The Red Bull RB19 has been one of the most dominant cars in the history of Formula 1, having taken 21 victories out of a possible 22 during the 2023 season.
Their pace advantage in the races was so far superior of their rivals that it did not matter where they started in a Grand Prix, with Max Verstappen starting in 15th in the Saudi Arabian GP and still managing to win ahead of Sergio Perez.
At the hands of Verstappen it managed to break win records that were previously held by McLaren in 1988 with the MP4/4, which took 15 wins out of 16 during that year which gave them a win percentage of 94%.
By contrast the RB19 has a win percentage of 95%, having also achieved 30 podiums out of a possible 42 between Verstappen and Sergio Perez.
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Newey: Our guys wanted to fight the regulation change
Designer Adrian Newey has previously admitted that he was "surprised" that Red Bull managed to achieve the levels of success they did in 2023, even by his standards.
Much of their improved performance came from a key regulation change in 2023, which was introduced to prevent the amount of porpoising experienced by the cars in 2022 when the switch to ground effects happened.
A 15mm increase in the rear floor and 10mm diffuser height was mandated, which posed a challenge for teams as they looked to retain aerodynamic performance in the high speed corners.
"The interesting thing about that was when the change was announced last year we were discussing it internally. Some of our guys were saying, ‘no, we’ve got to really fight this’," Newey told The Race.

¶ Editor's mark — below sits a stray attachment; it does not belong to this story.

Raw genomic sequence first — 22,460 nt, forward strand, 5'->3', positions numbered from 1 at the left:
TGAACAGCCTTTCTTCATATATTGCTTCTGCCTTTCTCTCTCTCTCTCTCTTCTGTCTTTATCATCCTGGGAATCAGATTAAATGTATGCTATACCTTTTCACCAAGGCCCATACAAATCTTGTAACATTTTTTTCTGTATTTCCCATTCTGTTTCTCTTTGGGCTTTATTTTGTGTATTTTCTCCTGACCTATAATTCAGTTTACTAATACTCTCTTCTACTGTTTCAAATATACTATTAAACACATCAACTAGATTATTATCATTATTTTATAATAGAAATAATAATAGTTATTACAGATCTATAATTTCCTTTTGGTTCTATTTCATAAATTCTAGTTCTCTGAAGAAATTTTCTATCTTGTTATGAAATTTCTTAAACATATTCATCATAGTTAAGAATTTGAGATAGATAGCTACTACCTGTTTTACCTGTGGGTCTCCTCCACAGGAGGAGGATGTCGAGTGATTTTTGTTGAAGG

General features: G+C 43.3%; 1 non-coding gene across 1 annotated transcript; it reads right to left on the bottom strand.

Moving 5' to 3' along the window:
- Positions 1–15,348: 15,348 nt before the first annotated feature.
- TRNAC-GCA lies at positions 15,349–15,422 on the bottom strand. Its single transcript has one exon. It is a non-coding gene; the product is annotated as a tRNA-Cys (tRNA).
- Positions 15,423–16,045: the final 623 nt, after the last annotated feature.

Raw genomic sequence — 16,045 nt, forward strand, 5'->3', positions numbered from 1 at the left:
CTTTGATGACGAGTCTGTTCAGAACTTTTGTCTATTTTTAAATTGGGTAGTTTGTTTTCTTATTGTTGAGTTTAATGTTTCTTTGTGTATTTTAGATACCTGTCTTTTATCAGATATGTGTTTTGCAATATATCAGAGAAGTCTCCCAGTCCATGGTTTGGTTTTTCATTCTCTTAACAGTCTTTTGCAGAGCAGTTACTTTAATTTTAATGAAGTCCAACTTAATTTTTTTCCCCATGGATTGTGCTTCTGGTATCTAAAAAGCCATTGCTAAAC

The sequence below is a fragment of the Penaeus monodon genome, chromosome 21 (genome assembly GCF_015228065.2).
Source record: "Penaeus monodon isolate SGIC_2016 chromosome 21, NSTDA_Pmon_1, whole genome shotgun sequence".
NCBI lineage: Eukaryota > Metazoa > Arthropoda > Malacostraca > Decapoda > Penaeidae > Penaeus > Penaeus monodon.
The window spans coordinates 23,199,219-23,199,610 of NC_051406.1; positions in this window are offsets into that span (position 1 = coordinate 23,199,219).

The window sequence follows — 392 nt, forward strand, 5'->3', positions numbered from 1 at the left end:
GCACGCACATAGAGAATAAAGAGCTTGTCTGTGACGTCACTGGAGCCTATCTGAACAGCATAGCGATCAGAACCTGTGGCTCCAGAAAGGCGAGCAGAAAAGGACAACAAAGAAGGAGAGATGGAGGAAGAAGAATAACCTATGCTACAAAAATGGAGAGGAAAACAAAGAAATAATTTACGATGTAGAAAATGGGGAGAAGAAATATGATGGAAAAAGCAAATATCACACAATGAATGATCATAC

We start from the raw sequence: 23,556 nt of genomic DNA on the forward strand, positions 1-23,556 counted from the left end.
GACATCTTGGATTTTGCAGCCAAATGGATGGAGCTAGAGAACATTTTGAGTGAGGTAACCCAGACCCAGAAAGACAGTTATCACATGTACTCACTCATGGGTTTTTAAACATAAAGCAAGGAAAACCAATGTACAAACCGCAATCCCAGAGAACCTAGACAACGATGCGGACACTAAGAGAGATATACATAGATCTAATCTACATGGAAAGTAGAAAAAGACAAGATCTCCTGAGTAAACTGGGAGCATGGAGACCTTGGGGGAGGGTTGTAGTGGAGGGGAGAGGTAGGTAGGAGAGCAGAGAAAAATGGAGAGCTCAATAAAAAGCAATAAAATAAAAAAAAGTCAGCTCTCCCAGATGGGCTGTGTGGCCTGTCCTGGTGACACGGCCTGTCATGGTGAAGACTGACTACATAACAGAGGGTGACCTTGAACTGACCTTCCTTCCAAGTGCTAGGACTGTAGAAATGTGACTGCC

"But I took the view that, actually, in the high-speed corners last year we were probably behind Ferrari. Our car was getting itself into problems in the very high speed so actually that reg change might suit us so we didn’t really push against it too much.
"It turned out it seems it has suited us.”
Design decision caused qualifying problems
Although the RB19 achieved 14 poles in 2023, it was not always the easiest in qualifying for Verstappen and Perez.
The pair faced their fare share of problems which often put them further back on the grid than anticipated, but Newey says this is partially due to a design decision made early on.
"That’s just the way we’ve developed the car. We’ve tried to prioritise race performance more than qualifying," said Newey.
"We made that decision back in ’21 when we were designing the car, to try to prioritise the race performance over one-lap performance.
"It was a deliberate choice and we felt that if the overtaking was going to become easier then that presumably meant qualifying performance would be slightly lower priority than in the past and it seems to have worked out.”